OIL SPILL -- August 2, 2010 at 12:16 PM ET
Going Aboard the Drillship Discoverer Enterprise in the Gulf
For months, the eyes of the world were focused on the images coming from the drillship Discoverer Enterprise.
Cameras aboard the ship's ROVs, or remotely operated vehicles, provided part of the video stream from the blown out well, and people all over the world tuned in on television and the Internet to watch that eerie, pulsing flow of red-brown oil as it burst from the sea floor some 5,000 feet below the ship's keel.
On Saturday, the NewsHour was part of the first media tour of the Discoverer Enterprise. A small group of journalists trudged around the massive vessel, at one point traversing a bridge that soared high above the main deck. That's when we realized why our tour guides had asked if anyone had "height issues," because one could see straight through the steel mesh floor to the deck far below.
It was this ship's crew that finally succeeded in capping the Macondo well on the fourth try on July 15. During all those efforts, the ship was connected to the well, taking aboard and then transferring oil to other vessels. There was also a huge fountain of flame erupting from a steel boom projecting over the ship's side, as she flared off the natural gas that was mixed in with the oil.
Discoverer Enterprise moved away after the flow was stopped and she's now keeping station about a half mile away. She's on standby, dangling an eighth generation containment cap from a steel cable over the side. One of her powerful ROVs is keeping a close eye on it. Should the current cap fail, Discoverer Enterprise is prepared to move back overhead and cap it again.
The ROVs are controlled by men working in a small, darkened room below decks using flat screen monitors and video game-like joysticks and throttles. They played a big part in attaching the containment cap that finally stopped the gusher. Pilot Ron Bretzke said it was "surreal" operating the machines while the oil was bursting from the sea floor, and that he now feels a great sense of relief that the job is nearing completion.
The ship's captain Jim Stewart said they were well aware of the international attention focused on their ship, and that they heard those who were loudly wondering why it was taking so long to end the oil leak. Stewart told us that each step had to be meticulously planned, and that such planning is why the effort was ultimately successful -- at least so far.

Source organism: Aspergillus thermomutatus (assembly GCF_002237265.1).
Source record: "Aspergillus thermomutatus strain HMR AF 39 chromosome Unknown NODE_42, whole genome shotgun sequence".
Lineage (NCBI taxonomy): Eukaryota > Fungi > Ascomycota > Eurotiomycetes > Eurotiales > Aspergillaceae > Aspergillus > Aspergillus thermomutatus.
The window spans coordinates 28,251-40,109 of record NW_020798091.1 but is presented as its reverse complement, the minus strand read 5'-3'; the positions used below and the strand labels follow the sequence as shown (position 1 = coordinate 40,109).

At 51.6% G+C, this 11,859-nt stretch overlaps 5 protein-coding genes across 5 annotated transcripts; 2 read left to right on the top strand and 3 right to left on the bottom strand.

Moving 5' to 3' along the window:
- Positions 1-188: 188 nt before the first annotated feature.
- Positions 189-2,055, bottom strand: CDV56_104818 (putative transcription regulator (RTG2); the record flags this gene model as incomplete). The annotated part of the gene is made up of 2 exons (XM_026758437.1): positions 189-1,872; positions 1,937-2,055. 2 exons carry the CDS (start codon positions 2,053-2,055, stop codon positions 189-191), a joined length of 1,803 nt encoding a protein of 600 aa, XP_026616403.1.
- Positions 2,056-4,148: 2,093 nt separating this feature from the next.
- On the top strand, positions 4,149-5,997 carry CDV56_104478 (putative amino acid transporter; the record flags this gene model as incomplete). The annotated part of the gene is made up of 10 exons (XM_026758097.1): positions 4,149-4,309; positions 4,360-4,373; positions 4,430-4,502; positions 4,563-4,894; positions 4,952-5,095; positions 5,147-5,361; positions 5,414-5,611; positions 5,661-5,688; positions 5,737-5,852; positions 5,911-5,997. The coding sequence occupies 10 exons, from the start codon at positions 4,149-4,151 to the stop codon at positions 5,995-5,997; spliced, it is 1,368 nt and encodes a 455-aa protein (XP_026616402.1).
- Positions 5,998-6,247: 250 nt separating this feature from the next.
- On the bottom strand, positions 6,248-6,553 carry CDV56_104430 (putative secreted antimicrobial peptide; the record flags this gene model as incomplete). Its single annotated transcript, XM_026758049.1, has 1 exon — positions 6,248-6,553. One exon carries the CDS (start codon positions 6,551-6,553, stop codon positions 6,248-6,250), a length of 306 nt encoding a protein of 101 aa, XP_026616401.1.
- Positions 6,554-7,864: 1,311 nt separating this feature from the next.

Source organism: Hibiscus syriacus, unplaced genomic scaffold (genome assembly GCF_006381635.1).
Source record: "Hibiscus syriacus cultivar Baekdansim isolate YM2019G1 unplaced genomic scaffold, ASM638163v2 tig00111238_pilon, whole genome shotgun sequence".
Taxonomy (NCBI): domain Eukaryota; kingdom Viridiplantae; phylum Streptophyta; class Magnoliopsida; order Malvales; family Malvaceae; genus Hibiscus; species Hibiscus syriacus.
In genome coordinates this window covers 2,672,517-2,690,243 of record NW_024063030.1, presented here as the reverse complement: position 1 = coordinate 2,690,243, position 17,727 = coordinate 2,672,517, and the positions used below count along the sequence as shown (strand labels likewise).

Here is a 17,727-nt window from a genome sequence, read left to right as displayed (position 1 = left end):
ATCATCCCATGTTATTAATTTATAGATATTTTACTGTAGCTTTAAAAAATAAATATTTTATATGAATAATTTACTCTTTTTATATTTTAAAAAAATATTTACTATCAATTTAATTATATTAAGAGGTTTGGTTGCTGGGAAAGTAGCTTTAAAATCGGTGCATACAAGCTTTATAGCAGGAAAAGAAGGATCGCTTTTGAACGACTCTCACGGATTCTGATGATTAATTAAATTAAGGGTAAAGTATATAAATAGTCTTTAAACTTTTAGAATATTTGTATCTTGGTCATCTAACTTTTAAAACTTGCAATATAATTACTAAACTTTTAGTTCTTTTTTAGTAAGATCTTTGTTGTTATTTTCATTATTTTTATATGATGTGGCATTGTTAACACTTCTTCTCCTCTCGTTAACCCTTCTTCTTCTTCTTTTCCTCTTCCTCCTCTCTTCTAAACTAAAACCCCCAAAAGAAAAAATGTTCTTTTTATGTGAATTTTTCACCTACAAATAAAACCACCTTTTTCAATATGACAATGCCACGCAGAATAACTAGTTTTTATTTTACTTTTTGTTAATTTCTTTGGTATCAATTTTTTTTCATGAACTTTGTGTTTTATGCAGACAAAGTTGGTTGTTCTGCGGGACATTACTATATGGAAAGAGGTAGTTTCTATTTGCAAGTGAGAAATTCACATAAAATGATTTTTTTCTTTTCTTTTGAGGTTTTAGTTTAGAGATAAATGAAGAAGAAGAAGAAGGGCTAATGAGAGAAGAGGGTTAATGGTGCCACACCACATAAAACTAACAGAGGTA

A drilling platform called the Q4000 and two support vessels are poised to try what BP and Transocean call a "static kill," in which heavy drilling mud will be injected into the top of the capped well. If successful, the pressure will force the mud down into the well, pushing the oil back down the hole. Then a slug of concrete would be pushed in after the mud, sealing the well permanently.
We lifted off from Transocean's helicopter base in Houma, La., flying aboard a large yellow Sikorski helicopter, which was identical to the ones we passed on the flight line. Unlike previous flights I've made in smaller helicopters, this chopper taxied from the ramp to the runway for takeoff. Once in position, the pilot lifted off and briefly hovered, doing a final system check before gaining attitude. We took two aerial turns around the flotilla of ships stationed over the blown-out Macondo well. Watch some of that flight here:
During the first portion of the 45-minute flight we passed over the wetlands of south Louisiana, which have been gradually washing away for decades. We also flew over the barge and steel boom barricade that was the subject of a NewsHour report on July 21. Finally we left land behind and flew over the Gulf itself. Two weeks ago it would have been streaked with oil, but on this day it was clear, deep blue -- at least from altitude.
The companies still plan to complete one of the two relief wells, which would also inject mud and concrete into the bottom of the well 18,000 feet below the sea floor, sealing it at the point it penetrated the oil reservoir. Engineers believe that will be the ultimate "kill" of the well that created the worst environmental disaster in U.S. history.
Watch Tom Bearden's full report from the Gulf on Monday's NewsHour.